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Theater

Talented pair of local queer actors tackles ‘Little Shop of Horrors’

Ford’s production features terrific score

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Chani Wereley (Audrey) and Derrick D. Truby Jr. (Seymour) in the 2024 Ford’s Theatre production of Little Shop of Horrors. (Photo by Scott Suchman)

‘Little Shop of Horrors’ 
Through May 18
Ford’s Theatre
511 10th St., N.W.
$33-$95
Fords.org 

Ever since premiering off-Broadway in 1982, “Little Shop of Horrors” has drawn a devoted following of avid audiences as well as performers eager to act in the show. Now playing at Ford’s Theatre, the doo-wop, dark comedy features a terrific cast including a wildly talented pair of local queer actors who’ve longed to appear in the show since they were kids. 

Set in the urban 1960s, Alan Menken and Howard Ashman’s hit show with a terrific score follows the wacky rise of Seymour, a nebbishy florist in a Skid Row shop who changes his fortunes by unintentionally marketing an exotic, human eating plant.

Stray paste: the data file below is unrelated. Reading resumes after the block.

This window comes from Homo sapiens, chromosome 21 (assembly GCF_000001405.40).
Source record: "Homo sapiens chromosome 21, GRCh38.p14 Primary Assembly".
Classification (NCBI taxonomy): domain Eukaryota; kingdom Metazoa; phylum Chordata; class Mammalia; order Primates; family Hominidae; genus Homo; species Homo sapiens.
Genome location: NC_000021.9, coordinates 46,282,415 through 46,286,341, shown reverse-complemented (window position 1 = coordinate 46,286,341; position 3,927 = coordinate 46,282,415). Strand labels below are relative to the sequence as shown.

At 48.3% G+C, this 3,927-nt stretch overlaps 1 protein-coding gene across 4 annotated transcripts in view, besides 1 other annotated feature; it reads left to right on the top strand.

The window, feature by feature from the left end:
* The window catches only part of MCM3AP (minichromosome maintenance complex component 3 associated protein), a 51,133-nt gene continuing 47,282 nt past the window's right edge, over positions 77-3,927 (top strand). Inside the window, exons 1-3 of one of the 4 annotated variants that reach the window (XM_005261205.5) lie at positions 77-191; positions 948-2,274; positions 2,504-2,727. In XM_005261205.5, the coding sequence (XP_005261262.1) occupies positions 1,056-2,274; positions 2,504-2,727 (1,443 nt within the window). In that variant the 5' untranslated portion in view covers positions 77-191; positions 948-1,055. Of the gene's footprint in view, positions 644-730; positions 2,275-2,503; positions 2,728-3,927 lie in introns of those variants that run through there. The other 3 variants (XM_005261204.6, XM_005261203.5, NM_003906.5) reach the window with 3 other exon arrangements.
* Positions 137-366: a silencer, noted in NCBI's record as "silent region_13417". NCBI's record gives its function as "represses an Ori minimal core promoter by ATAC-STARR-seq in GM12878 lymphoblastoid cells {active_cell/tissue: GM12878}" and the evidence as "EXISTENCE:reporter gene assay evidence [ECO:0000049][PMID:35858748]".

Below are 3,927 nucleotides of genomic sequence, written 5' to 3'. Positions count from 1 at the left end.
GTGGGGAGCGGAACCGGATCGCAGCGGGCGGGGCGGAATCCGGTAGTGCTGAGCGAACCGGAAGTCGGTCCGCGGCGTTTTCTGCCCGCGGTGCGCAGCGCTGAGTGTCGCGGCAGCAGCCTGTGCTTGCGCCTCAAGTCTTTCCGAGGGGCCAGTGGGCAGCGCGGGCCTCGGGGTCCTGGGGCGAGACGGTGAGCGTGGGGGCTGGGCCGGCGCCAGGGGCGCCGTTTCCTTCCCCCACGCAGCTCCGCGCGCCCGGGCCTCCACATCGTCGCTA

Chani Wereley, 28, who plays Seymour’s love interest Audrey, a hyper femme downtowner with an edge, has had her on eye the role for years. Wereley says, “Audrey’s been around the block more than once, but I approach her as a person who moves through the world with love and hope.”

The queer D.C. native adds, “On long trips to visit family in Canada or Florida, the first thing we’d do is pop a ‘Little Shop of Horrors’ video [film version] into the car’s VHS player. I’ve watched is so many times, I could quote the whole movie to you.”

After auditioning to play Audrey in director Kevin S. McAllister’s production at Ford’s, Wereley never thought she’d book the part, and when they said she got it, she cried.  

Similarly, Tobias A. Young, 34, the pansexual actor who voices the part of the bloodthirsty plant affectionately dubbed Audrey II, explains his intense interest in the work: “I started watching the film in ’86. Growing up as a little gay boy in Calvert County, Md., I wanted to be blonde Audrey [played by Ellen Green in the movie]. I didn’t know much about musicals at the time, but I was absorbed.” 

When asked by Ford’s to play the voracious plant Audrey II without auditioning, his reply was an unhesitant “yes.” 

Voicing a role requires Young to sing from backstage in a black box rigged with monitors and a mixing board. He says, “people ask if I’m singing from inside of the ever-growing, scary plant. No, I’m not, and that’s fine. But let’s face it, actors love to be seen on stage, but I don’t feel entirely unseen as Audrey II.”